In its letter to House Ways and Means Committee Chair Archer, the IRS stated a goal of "providing additional guidance to assist both taxpayers and the Service in resolving these issues and minimizing further controversy." TEI shares that goal. We submit, however, that. it can be best attained by the issuance of public, generally applicable guidance. Such guidance can be held up to the light of day, by both taxpayers and the IRS. Such guidance provides a basis for challenge, clarification, or - if need be - congressional oversight. Where the private ruling process is used, however, the facts are obscured, the legal analysis is shielded from scrutiny, and taxpayers as a whole are disadvantaged. Taxpayers are technically denied the ability to rely on favorable rulings, whereas agents are free to apply 'the reasoning' of the ruling in other situations. (Taxpayers can invoke "the reasoning" of private rulings, too, but their success in doing so may depend on their willingness to pursue matters to litigation. See Rowan Cos. v. United States, 452 U.S. 247 (1981).) More fundamentally, the dearth of generally applicable guidance places taxpayers in the position of having to seek clarification of any challenged expense deduction, and may well open the door to Congress's micromanaging the IRS'S interpretation of the tax law.(2)

TEI renews its recommendation that the IRS National Office provide more generally applicable guidance on the capitalization issue in order to reduce the number of protracted, and expensive, disputes between taxpayers and the IRS. During the liaison meeting, we invite the Treasury's comments on this proposal to bring clarity to the capitalization area.

VI. Congressional Review of

Regulations/line Item

Veto

In March of this year, President Clinton signed legislation (Public Law No. 104-21) that not only increased the public debt limit (which was the principal purpose of the bill) but also changed the process for developing federal regulations, including those issued by the IRS. Under the legislation, no regulation constituting a "major rule" can go into effect until at least 60 days after the regulation is submitted to Congress. Within the 60-day window period, Congress will have the opportunity to review and, if it is so inclined, block the implementation of the regulation by passage of a joint resolution. During the liaison meeting, we invite a report on how the legislation has affected the development, processing, and review of regulatory projects, as well as the procedures that are being developed by the Joint Committee - including procedures for ensuring a role for taxpayers - to implement the legislation. We also welcome a discussion of Treasury's role in determining whether an item constitutes a targeted tax benefit for purposes of the line-item veto.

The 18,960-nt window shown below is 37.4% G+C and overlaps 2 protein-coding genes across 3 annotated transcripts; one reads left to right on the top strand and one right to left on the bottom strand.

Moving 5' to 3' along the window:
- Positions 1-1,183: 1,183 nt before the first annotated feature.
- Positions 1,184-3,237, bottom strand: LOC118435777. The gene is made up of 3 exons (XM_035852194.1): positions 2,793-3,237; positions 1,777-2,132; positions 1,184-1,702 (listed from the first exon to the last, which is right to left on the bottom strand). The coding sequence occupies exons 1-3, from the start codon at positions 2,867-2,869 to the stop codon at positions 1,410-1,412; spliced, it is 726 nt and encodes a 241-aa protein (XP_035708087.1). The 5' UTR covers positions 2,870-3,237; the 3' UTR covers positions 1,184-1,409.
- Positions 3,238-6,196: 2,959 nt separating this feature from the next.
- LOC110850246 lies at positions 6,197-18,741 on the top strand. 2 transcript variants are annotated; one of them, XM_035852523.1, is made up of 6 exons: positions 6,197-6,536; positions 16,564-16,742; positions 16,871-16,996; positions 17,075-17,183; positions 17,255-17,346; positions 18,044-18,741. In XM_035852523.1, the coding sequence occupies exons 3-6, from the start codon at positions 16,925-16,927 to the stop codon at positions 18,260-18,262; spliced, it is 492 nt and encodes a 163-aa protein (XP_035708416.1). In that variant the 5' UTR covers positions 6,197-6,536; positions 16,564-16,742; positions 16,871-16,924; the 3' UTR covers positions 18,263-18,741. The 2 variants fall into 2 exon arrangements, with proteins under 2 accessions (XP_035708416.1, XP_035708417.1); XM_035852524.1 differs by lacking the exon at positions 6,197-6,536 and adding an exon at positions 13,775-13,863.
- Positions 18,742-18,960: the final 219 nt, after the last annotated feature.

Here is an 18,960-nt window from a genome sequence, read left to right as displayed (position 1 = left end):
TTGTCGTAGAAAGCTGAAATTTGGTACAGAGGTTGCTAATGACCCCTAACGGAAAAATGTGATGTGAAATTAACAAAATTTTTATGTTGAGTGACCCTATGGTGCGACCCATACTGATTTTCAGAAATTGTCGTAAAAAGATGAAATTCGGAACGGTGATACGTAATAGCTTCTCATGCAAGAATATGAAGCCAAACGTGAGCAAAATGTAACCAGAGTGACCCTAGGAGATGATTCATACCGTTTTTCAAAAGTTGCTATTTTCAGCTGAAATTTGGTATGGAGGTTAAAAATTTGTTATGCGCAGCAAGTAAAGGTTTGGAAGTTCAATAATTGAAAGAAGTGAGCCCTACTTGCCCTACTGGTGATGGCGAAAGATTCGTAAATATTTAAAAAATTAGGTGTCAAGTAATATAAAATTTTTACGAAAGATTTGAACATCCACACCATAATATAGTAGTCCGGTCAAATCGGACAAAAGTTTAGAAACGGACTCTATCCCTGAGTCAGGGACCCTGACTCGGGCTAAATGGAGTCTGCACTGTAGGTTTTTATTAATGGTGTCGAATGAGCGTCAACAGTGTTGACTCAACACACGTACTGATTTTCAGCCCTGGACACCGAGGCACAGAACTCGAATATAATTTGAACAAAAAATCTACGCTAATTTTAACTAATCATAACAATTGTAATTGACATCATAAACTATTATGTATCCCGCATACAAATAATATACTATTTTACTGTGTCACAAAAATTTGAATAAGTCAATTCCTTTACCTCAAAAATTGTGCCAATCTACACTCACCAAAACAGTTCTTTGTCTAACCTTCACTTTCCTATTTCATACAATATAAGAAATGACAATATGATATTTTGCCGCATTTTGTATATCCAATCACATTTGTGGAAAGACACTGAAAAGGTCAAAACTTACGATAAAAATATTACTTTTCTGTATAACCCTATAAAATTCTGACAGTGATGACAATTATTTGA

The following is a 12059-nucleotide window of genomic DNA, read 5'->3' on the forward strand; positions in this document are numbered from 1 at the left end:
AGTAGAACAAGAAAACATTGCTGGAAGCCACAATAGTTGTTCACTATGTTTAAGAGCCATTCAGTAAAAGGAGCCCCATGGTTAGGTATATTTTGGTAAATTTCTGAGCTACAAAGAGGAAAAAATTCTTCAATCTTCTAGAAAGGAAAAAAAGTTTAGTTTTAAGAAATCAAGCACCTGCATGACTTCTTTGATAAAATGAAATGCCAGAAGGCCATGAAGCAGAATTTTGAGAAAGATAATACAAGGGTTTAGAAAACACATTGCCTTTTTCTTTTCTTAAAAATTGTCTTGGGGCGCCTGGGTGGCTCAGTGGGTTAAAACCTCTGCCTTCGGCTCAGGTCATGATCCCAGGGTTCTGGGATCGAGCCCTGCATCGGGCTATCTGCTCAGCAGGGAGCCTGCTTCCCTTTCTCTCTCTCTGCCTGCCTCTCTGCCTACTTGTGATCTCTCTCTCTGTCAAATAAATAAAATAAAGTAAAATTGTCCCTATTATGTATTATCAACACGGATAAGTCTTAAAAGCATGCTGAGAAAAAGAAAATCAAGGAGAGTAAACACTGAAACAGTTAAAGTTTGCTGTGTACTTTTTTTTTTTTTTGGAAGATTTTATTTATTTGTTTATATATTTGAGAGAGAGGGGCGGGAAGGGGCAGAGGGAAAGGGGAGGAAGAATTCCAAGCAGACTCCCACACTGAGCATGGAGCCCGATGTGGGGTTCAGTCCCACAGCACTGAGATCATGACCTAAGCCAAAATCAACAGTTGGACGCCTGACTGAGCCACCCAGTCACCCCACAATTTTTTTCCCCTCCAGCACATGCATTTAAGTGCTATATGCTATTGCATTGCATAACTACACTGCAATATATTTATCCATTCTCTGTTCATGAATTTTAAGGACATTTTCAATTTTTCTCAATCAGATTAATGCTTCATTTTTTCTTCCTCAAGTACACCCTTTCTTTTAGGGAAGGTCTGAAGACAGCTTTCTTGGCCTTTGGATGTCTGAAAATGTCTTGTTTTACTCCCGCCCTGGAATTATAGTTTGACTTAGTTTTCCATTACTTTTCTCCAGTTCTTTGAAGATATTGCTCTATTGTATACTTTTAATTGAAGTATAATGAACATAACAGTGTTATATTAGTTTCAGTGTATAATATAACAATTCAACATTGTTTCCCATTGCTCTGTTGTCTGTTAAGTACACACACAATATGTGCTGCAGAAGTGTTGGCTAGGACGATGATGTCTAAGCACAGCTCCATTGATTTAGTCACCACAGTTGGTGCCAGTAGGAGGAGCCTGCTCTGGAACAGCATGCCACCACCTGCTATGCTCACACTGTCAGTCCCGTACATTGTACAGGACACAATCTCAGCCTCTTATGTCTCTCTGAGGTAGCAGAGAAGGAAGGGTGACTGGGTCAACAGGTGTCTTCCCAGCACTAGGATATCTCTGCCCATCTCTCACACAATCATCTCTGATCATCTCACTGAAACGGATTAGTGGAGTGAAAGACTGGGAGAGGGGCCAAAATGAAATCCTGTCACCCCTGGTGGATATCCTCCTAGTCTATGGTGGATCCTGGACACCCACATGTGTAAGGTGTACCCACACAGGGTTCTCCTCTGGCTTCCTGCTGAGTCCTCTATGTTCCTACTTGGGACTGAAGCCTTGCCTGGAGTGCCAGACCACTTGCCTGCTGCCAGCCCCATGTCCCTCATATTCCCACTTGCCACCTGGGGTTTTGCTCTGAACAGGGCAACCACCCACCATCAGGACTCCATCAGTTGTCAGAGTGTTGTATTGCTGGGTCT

VII. Extension of

Section 127

Congress's retroactive extension of the educational assistance exclusion of section 127 left taxpayers (employers and employees alike) who complied with the law in a worse position than taxpayers who disregarded the expiration of the income exclusion. TEI recognizes that it was Congress that made the policy decision to extend section 127 retroactively, and acknowledges that the position set forth in IRS Information Release 96-36 - requiring the filing of amended returns - can be justified under the statute. We continue to believe, however, that it should have been possible to craft a creative solution - such as permitting an adjustment to 1996 wages where the individual remained on the employer's payroll - that minimizes the adverse consequences for compliant employers, employees, and the fisc while obviating the filing and processing of amended returns. During the liaison meeting, we invite Treasury's comments on the process used to extend section 127, Treasury's role in the process, and how taxpayers may become more effective in focusing Congress's attention on the need for timely action and practical transition rules.